7. Study Successful Shops
Sandra recommends researching the most popular shops in your category. “Don’t copy their ideas, but do take notes on successful Etsy businesses,” she says. Using sites like Craftcount (a third-party site that uses Etsy’s API), Sandra suggests studying top shops’ sold products, branding, and photographs and implement similar strategies that could work for you.
8. Engage Fans With E-Newsletters
“Every time I send an e-newsletter, there’s a huge peak in my traffic and sales,” says Sandra Durkin of snapcrafty. She recommends using MailChimp to offer promotions such as special discounts, free gifts, or entry in giveaway contests to customers who sign up for your newsletter via your blog or a URL from your Etsy About page. “Incentivizing can really help attract new subscribers,” she says.
9. Send a Package That’s Worth a Thousand Words
you ever get a boost of energy when you shop at a brick-and-mortar boutique that’s filled with inspiring objects and displays? Amy from AHeirloom suggests replicating a similar feeling of excitement by creating an attractive aesthetic with packaging and shipping materials.
“Your packaging shows how much you care about your brand,” says the Brooklyn-based maker of state-shaped cutting boards. “A shopkeeper cares about how his store looks and how the work is displayed — your product on your customer’s doorstep can inspire that same kind of desire for a return trip.”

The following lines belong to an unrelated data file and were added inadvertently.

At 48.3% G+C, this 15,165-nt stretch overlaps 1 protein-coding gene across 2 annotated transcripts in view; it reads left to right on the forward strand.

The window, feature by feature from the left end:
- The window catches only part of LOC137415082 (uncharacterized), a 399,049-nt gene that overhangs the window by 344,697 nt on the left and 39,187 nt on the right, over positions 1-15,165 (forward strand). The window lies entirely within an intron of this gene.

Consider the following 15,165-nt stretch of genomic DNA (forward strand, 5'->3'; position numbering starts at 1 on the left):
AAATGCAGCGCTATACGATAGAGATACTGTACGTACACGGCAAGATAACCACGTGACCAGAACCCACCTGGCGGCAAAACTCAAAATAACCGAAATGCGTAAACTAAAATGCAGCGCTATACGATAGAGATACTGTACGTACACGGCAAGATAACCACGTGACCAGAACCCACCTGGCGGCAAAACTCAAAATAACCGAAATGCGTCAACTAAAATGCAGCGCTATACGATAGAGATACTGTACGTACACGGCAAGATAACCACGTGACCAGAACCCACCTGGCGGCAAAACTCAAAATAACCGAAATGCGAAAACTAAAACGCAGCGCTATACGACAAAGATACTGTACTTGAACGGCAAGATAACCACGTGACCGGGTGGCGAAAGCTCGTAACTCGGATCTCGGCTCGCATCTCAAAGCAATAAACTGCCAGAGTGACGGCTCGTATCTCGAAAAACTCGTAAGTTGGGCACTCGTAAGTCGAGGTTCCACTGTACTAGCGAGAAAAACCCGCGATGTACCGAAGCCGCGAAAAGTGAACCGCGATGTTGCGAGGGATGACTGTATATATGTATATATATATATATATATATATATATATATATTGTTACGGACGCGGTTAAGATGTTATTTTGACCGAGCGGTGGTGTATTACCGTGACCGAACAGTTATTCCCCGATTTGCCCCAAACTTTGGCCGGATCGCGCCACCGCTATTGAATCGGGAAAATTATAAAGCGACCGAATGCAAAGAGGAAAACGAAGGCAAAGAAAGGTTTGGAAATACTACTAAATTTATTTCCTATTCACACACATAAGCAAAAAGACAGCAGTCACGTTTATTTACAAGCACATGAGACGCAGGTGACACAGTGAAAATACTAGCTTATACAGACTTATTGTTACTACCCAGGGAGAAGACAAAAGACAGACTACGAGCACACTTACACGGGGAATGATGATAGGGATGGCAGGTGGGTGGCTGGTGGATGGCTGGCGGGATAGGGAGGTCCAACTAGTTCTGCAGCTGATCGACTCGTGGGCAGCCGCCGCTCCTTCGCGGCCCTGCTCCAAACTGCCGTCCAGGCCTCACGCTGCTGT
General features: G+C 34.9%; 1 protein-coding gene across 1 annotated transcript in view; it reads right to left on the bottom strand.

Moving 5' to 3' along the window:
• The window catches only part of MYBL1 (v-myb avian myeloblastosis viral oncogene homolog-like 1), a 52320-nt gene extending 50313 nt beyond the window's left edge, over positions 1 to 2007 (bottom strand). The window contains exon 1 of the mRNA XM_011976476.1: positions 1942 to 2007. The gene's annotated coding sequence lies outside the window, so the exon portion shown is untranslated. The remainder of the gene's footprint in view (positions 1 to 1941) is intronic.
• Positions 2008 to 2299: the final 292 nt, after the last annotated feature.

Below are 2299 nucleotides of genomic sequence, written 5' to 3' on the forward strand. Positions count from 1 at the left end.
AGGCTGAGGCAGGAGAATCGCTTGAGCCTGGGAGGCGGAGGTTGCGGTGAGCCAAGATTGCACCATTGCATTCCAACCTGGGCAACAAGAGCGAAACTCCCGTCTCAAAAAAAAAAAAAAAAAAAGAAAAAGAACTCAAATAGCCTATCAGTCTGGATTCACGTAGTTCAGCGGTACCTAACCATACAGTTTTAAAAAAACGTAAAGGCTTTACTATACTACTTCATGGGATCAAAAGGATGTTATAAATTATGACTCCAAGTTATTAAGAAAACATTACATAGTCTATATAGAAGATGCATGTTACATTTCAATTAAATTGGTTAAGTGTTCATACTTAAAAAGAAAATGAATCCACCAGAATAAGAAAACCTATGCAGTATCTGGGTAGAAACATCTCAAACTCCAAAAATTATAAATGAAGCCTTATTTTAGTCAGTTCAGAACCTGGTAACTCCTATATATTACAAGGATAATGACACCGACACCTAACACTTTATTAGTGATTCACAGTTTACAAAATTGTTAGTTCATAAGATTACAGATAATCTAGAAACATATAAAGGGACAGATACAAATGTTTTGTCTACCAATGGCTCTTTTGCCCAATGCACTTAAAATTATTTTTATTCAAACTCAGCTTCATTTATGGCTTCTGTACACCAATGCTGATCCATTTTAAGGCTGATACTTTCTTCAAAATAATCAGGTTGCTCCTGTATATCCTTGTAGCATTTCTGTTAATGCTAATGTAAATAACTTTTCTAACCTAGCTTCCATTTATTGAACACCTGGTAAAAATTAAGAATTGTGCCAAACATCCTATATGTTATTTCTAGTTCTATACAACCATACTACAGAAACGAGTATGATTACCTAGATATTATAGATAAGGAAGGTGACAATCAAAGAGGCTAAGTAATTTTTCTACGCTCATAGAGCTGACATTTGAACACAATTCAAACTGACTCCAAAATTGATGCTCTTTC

Read more packaging tips.
10. Send Samples to Tastemakers
A great way to capture the media’s attention is by sending them a taste of your treasures. Amy of AHeirloom recommends finding bloggers who share your aesthetic and sending them your best item along with a one-sheet write-up about yourself and your business. You never know — it could lead to press.
“While some bloggers are super busy people and tend to have tons of products coming their way, you can get noticed with a well-made gift, good graphic design, a solid logo, and some photos of you and your work,” Amy says.